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On World Day for Decent Work, what constitutes ‘decent work’?

‘Compared to most countries in the SADC region…we are doing far better in terms of legislation and regulation and policy mechanisms around employment and work’: labour analyst Mamokgethi Molopyane.

SIMON BROWN: I’m chatting now with [mining and labour analyst] Mamokgethi Molopyane. Today is World Day for Decent Work. In light of the Numsa strike and Cosato calling for a National stayaway today, Mamokgethi, the question I suppose for those lucky enough to have a job in South Africa is: is it ‘decent work’ or is it stratification – that the answer almost depends on where you’re working?

Read: Steel workers countrywide down tools, demanding 8% wage hike

MAMOKGETHI MOLOPYANE: No. There’ve been quite a number of studies that have shown that for most people in South Africa who are employed in certain sectors, yes, they have what can be defined as, or falls under ,the category of ‘decent work’. However, there are still certain industries and certain occupations [among] mostly low-skilled workers that are regarded as barely meeting what characterises decent work as defined or identified by the International Labour Organisation (ILO).

SIMON BROWN: What would be defined as decent work? I imagine it’s things like safety, it’s things like leave, maternity leave, salaries. Is it as simple as that for decent work?

MAMOKGETHI MOLOPYANE: No. It also includes four objectives, really: the promotion of standards and rights at work to ensure that the workers are constitutionally protected, that they have dignity, equality and fair labour practices, among other things. And then there’s the promotion of employment creation or income opportunity, and usually the ILO says this is not just about the creation of jobs, but the creation of jobs of an acceptable quality, or that a person is able from the job to meet their basic needs and sustain themselves.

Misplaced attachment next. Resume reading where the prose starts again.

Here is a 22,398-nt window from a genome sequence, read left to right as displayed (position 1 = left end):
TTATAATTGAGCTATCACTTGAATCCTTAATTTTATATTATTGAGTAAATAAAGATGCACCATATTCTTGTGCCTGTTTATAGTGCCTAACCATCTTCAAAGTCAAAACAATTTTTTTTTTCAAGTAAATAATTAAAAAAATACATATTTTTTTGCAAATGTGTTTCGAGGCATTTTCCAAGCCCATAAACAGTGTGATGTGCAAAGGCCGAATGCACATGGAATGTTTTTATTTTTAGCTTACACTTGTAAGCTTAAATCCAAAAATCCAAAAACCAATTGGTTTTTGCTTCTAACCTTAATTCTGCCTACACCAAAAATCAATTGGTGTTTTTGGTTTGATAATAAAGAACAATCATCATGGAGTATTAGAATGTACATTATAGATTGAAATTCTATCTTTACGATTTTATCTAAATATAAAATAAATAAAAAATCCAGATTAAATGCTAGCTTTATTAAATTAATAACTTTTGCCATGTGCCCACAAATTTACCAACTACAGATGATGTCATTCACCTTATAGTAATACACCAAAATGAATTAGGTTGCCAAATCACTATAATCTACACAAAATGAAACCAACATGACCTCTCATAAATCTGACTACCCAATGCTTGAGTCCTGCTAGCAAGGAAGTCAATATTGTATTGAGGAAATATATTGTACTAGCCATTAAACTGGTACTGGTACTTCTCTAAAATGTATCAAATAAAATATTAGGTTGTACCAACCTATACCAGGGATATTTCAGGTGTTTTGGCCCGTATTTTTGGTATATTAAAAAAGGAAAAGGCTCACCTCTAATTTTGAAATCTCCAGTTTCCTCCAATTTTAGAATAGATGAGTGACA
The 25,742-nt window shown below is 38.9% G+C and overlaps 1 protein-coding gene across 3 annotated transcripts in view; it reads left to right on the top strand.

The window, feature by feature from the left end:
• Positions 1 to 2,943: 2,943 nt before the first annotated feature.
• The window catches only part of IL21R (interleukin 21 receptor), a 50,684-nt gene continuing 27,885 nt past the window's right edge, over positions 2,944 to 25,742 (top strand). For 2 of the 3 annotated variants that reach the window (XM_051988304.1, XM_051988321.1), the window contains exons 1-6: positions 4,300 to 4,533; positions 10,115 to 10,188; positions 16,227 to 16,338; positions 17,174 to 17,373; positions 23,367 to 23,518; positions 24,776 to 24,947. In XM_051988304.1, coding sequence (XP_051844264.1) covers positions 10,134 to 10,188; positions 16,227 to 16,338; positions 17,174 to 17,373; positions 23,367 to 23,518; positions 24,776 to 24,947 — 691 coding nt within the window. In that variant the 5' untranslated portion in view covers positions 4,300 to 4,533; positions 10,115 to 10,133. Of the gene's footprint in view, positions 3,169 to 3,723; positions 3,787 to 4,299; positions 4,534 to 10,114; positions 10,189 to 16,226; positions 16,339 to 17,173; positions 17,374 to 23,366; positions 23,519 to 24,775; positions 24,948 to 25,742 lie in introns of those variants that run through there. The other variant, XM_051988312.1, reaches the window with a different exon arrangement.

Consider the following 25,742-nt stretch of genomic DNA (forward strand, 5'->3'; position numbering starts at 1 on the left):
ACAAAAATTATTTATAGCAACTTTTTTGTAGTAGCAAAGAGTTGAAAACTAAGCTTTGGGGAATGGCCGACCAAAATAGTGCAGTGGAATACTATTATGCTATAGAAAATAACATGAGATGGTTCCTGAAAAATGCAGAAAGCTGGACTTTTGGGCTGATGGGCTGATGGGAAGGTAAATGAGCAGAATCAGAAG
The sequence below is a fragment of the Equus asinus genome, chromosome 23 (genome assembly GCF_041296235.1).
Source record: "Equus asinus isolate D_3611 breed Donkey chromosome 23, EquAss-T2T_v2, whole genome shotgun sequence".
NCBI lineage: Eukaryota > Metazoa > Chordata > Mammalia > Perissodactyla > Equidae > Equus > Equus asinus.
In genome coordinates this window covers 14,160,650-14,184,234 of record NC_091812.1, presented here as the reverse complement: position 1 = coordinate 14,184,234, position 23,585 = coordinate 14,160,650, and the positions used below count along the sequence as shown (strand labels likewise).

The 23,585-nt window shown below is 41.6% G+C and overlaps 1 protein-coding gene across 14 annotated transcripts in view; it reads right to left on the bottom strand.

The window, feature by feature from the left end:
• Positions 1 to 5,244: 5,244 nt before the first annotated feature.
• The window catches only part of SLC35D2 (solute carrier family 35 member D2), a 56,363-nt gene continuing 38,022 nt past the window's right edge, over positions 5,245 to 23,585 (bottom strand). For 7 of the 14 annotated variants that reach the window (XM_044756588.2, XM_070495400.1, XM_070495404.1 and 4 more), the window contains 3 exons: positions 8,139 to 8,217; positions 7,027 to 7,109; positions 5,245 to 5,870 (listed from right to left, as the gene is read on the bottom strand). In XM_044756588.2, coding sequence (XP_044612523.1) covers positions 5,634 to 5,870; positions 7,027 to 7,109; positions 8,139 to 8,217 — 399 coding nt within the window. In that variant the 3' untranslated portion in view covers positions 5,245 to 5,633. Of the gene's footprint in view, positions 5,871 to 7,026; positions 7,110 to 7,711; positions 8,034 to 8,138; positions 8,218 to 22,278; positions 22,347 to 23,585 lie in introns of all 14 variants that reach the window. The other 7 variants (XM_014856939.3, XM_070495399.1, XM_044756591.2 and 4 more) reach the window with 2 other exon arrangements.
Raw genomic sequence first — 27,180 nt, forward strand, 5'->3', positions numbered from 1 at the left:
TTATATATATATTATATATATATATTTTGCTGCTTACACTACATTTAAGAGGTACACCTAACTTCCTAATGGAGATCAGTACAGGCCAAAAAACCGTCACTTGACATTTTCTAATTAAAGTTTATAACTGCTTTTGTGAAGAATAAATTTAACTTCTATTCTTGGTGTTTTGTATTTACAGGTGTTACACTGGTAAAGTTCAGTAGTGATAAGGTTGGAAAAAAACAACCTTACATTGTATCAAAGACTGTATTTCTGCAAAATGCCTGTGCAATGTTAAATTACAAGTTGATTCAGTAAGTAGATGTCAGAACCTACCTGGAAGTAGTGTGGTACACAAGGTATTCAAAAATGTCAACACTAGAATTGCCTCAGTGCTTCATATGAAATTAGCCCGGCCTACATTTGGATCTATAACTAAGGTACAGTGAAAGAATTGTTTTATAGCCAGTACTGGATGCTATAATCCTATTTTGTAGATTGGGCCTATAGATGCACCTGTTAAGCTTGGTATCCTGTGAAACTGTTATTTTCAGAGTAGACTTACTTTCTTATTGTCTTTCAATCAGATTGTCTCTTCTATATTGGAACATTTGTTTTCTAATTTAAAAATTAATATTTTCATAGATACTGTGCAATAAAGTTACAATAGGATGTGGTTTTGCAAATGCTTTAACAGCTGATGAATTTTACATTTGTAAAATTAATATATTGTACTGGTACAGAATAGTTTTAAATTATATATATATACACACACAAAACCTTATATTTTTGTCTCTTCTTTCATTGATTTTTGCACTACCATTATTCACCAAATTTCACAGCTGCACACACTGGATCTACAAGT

Another point that is quite critical in the context – not just of South Africa, but of the global south – is the provision or an improvement of social protection and social securities which, if you look at South Africa in particular, is crucial because they are targeted at alleviating poverty, inequality and reducing the burden of care responsibility.

SIMON BROWN: Is it fair to say that notwithstanding your method, particularly in the lower-income jobs, a lot of those are not what would be classified as decent work; and as you run through that list, I can get to understand why. But have things improved? I think back 20 years ago or so to mining in South Africa with frequent mining deaths, which are largely a thing of the past –  are we at least moving in the right direction?